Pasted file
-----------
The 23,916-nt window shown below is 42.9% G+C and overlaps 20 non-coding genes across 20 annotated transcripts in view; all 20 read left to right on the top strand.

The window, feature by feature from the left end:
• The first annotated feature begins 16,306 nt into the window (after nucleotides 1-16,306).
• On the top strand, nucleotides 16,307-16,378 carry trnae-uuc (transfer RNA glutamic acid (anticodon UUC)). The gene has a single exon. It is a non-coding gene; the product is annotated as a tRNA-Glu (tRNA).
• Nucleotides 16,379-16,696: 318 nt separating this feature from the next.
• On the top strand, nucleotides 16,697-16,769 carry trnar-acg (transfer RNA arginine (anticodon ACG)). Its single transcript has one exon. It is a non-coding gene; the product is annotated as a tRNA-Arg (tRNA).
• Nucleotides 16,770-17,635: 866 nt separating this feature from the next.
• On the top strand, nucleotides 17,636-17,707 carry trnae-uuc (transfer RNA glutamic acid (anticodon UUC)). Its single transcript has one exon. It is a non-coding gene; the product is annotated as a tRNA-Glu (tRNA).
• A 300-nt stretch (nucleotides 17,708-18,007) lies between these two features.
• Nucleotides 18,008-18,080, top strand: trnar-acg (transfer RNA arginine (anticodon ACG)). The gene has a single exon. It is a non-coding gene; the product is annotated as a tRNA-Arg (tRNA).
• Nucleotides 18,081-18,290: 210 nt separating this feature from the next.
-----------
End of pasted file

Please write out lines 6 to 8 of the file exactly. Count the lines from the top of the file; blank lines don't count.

• On the top strand, nucleotides 16,697-16,769 carry trnar-acg (transfer RNA arginine (anticodon ACG)). Its single transcript has one exon. It is a non-coding gene; the product is annotated as a tRNA-Arg (tRNA).
• Nucleotides 16,770-17,635: 866 nt separating this feature from the next.
• On the top strand, nucleotides 17,636-17,707 carry trnae-uuc (transfer RNA glutamic acid (anticodon UUC)). Its single transcript has one exon. It is a non-coding gene; the product is annotated as a tRNA-Glu (tRNA).